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Which did little to help my cause.
(Obviously, this was before Facebook, Buzzfeed articles, and sue-happy parents. Not that I'd be particularly pleased if a teacher said that to my fifth grader, when she was in fifth grade, that is, but I'm pretty sure I deserved every ounce of exasperation my teacher tossed my way.)
"Can you please be quiet for one minute?" my poor, frazzled mother often pleaded.
Sadly, the answer was always the same--no. It seems if something zips through my brain, it's only a manner of nanoseconds before it zips right back out--through my mouth or keyboard.
I've always been... wordy, a trait I'm often thankful for, sitting on this side of the computer screen, for really, where would a writer be if they had nothing to say? But even so, I'm learning--still!--that even writers need to keep their big mouths shut on occasion. On many occasions, actually.
"Fools have no interest in understanding; they only want to air their own opinions" (Proverbs 18:2 NLT).
Am I the only one that thought of Facebook as I read that verse? Everyone's got an opinion, right? And sadly, everyone has an online platform to air that opinion, often quite loudly, as if a snarky Facebook update will somehow instantly change our world.
In a way, I suppose it might, although dare I say not in a good way?
What if, like this verse implies, we spent less time yapping and more time listening (or reading)--more time truly trying to understand one another? How many arguments would be avoided? How many friendships preserved?
"The mouths of fools are their ruin; they trap themselves with their lips" (Proverbs 18:7 NLT).
Ouch. I've learned the truth of this verse numerous times, from both sides of the issue. Sometimes I've done well, by God's grace alone, and have held my tongue when it would've been easier to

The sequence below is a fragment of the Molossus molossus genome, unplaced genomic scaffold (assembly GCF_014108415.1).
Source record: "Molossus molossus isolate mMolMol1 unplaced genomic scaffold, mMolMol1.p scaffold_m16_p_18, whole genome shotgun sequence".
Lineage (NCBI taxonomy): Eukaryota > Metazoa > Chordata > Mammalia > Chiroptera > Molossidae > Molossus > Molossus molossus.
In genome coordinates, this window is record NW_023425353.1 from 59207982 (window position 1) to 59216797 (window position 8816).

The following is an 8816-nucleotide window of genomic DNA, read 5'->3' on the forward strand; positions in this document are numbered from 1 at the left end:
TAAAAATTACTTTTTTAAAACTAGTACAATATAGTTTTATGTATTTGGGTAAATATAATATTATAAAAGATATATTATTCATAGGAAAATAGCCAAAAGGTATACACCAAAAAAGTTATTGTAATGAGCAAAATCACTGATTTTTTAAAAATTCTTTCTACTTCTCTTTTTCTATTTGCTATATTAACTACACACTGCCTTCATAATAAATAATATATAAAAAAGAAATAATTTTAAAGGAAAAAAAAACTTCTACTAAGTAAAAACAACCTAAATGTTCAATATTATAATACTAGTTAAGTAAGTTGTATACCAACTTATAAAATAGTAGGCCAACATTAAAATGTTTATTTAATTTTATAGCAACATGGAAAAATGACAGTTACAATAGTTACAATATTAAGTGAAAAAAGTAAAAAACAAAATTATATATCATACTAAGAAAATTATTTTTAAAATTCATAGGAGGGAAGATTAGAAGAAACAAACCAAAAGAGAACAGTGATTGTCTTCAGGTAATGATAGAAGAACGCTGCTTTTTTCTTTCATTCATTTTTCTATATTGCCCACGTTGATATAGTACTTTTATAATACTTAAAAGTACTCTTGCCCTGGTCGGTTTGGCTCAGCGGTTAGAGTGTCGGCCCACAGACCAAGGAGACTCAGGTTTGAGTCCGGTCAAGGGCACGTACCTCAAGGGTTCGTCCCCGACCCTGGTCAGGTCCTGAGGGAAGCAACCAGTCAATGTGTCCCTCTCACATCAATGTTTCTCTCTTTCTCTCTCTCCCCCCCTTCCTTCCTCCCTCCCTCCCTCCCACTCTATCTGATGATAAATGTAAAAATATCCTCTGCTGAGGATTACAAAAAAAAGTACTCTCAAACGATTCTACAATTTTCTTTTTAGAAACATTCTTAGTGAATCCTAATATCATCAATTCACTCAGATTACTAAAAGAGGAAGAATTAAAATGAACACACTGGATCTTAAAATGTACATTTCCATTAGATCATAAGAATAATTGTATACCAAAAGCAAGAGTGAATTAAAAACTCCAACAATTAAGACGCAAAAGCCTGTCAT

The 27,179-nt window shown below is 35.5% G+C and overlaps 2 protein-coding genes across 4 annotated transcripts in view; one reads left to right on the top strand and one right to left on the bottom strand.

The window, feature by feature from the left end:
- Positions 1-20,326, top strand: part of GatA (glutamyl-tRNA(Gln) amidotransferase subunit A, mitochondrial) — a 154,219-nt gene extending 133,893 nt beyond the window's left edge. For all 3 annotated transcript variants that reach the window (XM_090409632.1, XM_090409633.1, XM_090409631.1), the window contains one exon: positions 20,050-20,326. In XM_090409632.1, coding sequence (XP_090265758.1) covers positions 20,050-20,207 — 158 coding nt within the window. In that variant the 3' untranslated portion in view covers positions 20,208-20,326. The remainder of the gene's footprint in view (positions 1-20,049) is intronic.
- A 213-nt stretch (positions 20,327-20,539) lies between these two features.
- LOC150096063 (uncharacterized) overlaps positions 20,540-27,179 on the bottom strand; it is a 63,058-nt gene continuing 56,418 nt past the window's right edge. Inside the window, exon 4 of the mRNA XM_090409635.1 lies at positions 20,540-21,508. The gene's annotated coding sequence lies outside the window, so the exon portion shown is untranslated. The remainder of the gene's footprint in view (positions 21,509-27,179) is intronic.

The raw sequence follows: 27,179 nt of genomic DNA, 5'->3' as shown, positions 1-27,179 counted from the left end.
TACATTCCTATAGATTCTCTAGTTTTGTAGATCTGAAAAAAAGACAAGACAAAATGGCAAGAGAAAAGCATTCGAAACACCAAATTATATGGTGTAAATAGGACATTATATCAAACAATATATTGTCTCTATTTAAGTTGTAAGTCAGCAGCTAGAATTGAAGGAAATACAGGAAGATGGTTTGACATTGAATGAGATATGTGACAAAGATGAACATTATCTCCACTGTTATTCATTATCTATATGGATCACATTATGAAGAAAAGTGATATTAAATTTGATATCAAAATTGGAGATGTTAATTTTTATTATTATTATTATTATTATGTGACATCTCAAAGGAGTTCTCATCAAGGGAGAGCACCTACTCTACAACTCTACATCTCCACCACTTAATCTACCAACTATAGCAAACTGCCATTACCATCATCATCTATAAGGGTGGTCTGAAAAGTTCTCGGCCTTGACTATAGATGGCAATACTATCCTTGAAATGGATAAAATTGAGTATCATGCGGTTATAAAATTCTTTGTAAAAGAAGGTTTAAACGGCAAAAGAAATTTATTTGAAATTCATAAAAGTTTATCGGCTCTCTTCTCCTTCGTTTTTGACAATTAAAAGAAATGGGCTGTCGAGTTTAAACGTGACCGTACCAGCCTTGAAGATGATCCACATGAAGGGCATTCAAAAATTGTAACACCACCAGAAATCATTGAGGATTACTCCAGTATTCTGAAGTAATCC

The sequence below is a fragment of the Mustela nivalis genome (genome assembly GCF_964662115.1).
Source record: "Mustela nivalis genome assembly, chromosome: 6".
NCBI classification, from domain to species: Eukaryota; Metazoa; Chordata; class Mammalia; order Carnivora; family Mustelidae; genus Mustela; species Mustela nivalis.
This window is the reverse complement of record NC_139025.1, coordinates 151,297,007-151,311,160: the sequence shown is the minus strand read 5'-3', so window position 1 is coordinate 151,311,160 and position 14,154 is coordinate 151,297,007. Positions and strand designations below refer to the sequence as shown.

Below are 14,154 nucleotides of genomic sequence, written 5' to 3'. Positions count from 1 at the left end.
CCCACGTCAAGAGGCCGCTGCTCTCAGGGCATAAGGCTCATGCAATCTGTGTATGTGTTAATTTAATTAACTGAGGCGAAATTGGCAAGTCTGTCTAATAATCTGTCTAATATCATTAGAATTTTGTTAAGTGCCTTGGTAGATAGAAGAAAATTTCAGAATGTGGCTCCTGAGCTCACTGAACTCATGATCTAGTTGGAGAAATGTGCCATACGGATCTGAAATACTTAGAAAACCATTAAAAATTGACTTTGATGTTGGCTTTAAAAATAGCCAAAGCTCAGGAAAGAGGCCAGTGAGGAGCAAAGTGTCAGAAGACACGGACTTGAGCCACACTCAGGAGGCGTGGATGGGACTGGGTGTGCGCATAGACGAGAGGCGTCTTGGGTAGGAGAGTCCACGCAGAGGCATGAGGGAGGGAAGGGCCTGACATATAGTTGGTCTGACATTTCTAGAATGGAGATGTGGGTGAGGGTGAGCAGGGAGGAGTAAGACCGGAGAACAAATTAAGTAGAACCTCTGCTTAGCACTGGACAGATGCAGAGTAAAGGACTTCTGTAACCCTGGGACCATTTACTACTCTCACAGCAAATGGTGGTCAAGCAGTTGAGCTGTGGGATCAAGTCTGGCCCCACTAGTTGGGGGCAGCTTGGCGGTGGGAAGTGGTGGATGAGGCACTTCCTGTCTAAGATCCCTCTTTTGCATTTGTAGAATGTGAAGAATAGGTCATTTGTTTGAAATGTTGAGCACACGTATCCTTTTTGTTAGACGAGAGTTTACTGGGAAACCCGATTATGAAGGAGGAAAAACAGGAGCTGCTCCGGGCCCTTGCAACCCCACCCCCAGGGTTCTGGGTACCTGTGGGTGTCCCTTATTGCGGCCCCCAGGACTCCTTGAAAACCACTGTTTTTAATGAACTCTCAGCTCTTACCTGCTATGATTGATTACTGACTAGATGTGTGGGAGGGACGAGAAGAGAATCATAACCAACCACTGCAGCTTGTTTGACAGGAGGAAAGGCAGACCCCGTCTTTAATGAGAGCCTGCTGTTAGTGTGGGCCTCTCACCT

pop something off, but sadly, there have been other times my words have stirred the tension pot.
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taken from freedigitalphotos.net
So this is my lesson this week--to be, as James put it in James 1:19, "quick to listen, slow to speak, and slow to get angry" NLT).
What about you? Are you normally pretty good about thinking before you speak? When does this most tend to be a struggle for you? What about when you feel attacked? How can you keep from popping back in kind and, like James urged, be slow to speak and slow to get angry?
Share your thoughts with us in the comments below. We can all learn from each other!
But, before you go...
I want to invite you to join my street team! Not sure what that is? Let me tell you. ;)
A street team is a writer's inner circle of readers. Basically, they're a group of freaders (friends and readers. I just made that word up. Are you impressed? ... Yeah, me, neither.) Anyway, a street team is a group of folks, like you, who enjoy a writers writing enough that they want to tell others about it. (This can be such a huge help to writers!) In return, they get fun perks like free autographed books, first peak at covers, are invited to help name characters that will appear in upcoming novels (if I wrote suspense, that could really be fun, right?? haha!); they'll get to read deleted scenes no one else will get to see, and more!
Sound fun? It will be, I promise!
Here's what's expected of street team members:
- Tell your friends, family, co-workers, the random strangers you meet on the street, about the book. (Assuming you like it, of course!) You can do this by:
- Posting reviews on Amazon, Goodreads, Barnesandnoble.com, etc.
- Sharing links (and links to reviews) on Facebook and Twitter
- Sending invites to friends and family for an author's events
- Inviting friends over for chocolate and skype with an author parties
- Attaching post-it notes to random vehicles with the phrase, "Please read this book:--" Um... on second thought, don't do that one, please. I'd hate to scare people.
So, I'm out of ideas now... Your turn!